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South Norwalk Library Celebrates Black History Month

L.O.G. and F.U.T.U.R.E. dance groups performed at the Black History Month celebration at the South Norwalk Public Library.
L.O.G. and F.U.T.U.R.E. dance groups performed at the Black History Month celebration at the South Norwalk Public Library. Photo Credit: Ken Liebeskind
An enthusiastic crowd sang the black national anthem at the beginning of the Norwalk event.
An enthusiastic crowd sang the black national anthem at the beginning of the Norwalk event. Photo Credit: Ken Liebeskind

NORWALK, Conn. – Norwalk's first black teacher and the late author of “Black People Making History in Norwalk” were among those honored Saturday in a Black History Month celebration at the South Norwalk branch of the Norwalk Public Library.

Bernard Unger spoke about his wife, author and language arts teacher Marjorie Unger, who died in November. "Midge" Unger prepared the book in 1970 with the help of her students.

“It was a learning procedure for the kids,” Unger said. “Writing and preparing the material was part of the education system of Norwalk.”

Another of the those honored for her role in Norwalk history also was an integral part of the city's education system. Marguerite Fuller, who was honored by her daughter, Michele Hackett, was the first black teacher hired in Norwalk, where she taught for 15 years. She also taught at the University of Bridgeport.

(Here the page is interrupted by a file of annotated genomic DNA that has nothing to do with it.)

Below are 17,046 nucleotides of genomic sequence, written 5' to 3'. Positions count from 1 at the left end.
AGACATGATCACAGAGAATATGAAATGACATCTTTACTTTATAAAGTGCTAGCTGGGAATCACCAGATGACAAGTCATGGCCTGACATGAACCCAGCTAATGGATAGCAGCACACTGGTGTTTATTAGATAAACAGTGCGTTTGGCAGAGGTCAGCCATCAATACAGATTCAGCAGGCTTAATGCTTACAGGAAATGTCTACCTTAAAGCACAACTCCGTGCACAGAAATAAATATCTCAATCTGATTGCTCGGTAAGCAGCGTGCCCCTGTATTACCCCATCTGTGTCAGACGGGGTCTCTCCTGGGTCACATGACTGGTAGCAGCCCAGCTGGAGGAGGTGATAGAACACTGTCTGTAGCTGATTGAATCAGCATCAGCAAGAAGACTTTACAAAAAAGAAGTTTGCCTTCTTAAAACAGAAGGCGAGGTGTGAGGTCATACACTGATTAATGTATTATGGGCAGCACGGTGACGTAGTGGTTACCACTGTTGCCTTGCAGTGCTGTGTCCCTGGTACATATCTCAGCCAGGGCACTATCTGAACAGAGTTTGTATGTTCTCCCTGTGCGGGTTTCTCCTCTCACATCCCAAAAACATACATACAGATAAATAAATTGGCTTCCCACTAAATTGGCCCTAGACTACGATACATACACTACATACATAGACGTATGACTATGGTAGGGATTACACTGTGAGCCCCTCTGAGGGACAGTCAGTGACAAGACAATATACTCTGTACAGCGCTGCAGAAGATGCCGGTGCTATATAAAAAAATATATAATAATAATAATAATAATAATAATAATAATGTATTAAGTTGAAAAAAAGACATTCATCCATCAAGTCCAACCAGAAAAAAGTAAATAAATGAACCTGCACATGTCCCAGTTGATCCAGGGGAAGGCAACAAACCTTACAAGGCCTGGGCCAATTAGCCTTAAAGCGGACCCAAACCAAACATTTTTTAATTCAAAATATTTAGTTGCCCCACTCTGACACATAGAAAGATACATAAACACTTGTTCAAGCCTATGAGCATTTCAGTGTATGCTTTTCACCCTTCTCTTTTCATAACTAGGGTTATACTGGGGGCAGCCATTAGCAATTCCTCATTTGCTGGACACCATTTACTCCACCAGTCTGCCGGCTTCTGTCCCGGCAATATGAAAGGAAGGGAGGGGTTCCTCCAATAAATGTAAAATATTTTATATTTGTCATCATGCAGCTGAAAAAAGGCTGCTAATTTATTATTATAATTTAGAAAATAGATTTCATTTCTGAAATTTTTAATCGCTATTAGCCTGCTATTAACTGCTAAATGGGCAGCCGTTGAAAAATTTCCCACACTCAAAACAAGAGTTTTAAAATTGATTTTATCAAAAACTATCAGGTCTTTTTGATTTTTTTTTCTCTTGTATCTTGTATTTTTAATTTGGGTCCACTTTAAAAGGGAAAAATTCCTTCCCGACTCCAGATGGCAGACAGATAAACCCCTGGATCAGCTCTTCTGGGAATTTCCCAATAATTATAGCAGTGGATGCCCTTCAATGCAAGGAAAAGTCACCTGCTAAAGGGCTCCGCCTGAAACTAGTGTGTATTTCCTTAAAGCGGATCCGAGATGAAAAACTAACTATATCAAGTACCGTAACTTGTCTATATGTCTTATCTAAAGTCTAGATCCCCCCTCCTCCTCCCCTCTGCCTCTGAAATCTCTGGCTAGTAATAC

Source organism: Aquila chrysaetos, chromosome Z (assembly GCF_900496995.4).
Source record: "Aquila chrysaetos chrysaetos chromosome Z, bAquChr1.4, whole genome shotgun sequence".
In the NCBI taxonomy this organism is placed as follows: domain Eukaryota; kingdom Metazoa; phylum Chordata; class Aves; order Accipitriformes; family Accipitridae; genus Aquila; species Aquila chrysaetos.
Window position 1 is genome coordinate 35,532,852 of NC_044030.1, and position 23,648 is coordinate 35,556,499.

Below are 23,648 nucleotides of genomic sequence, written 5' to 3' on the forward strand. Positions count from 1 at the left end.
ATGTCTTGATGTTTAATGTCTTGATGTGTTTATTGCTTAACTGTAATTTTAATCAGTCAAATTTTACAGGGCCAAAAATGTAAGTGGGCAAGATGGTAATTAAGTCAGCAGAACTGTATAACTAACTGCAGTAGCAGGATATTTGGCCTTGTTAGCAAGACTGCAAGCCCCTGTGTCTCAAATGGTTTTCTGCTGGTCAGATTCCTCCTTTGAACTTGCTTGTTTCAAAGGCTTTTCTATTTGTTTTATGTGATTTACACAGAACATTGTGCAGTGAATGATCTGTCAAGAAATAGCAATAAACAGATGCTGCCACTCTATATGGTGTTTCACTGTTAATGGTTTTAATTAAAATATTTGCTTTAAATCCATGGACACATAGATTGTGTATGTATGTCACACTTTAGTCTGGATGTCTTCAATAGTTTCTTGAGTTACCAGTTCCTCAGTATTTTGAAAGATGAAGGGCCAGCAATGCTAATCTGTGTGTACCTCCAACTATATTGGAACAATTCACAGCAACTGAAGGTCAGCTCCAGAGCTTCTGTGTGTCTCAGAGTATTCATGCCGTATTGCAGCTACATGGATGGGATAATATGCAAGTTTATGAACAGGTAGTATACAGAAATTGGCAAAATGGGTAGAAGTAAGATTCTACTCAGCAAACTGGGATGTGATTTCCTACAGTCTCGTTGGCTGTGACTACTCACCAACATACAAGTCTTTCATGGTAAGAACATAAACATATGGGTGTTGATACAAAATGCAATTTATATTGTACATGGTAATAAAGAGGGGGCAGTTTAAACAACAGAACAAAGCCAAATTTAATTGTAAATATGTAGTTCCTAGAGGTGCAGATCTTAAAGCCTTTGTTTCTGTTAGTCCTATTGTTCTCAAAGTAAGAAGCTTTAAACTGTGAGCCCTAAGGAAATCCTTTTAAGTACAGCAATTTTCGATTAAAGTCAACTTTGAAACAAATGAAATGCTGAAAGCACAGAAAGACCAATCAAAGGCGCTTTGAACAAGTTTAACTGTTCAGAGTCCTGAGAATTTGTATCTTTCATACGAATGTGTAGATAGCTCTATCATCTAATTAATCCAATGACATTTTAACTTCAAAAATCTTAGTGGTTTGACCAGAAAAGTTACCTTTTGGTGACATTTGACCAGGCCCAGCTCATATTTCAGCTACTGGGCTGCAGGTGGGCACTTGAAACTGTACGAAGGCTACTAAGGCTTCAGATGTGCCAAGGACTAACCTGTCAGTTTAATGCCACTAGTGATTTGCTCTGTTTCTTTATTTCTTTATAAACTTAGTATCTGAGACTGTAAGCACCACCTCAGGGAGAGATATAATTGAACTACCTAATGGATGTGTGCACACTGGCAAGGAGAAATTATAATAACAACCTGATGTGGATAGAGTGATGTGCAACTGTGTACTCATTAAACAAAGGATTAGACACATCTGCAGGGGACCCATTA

Fuller was unable to share a room with white students in college due to segregation, but “it was the thrill of her life,” according to her daughter, because she had never had her own room before.

Beatrice “Bea” Brown, a member of the Connecticut State Commission on Human Rights, Ruby Shaw, a social worker, the Rev. Dewitt Stevens and Leroy Vaughan, a principal and football coach, were also honored.

L.O.G. and F.U.T.U.R.E. dance groups and the K-Kids Choir performed for the crowd. The Rev. Kevin Profit, a keyboardist, played as the crowd sang the African American anthem “Lift Every Voice and Sing” to begin the event.

City Clerk Erin Halsey, standing in for Mayor Richard Moccia, issued a Black History Month proclamation that honored African Americans for their heritage and culture and recognized their hard work and dedication.

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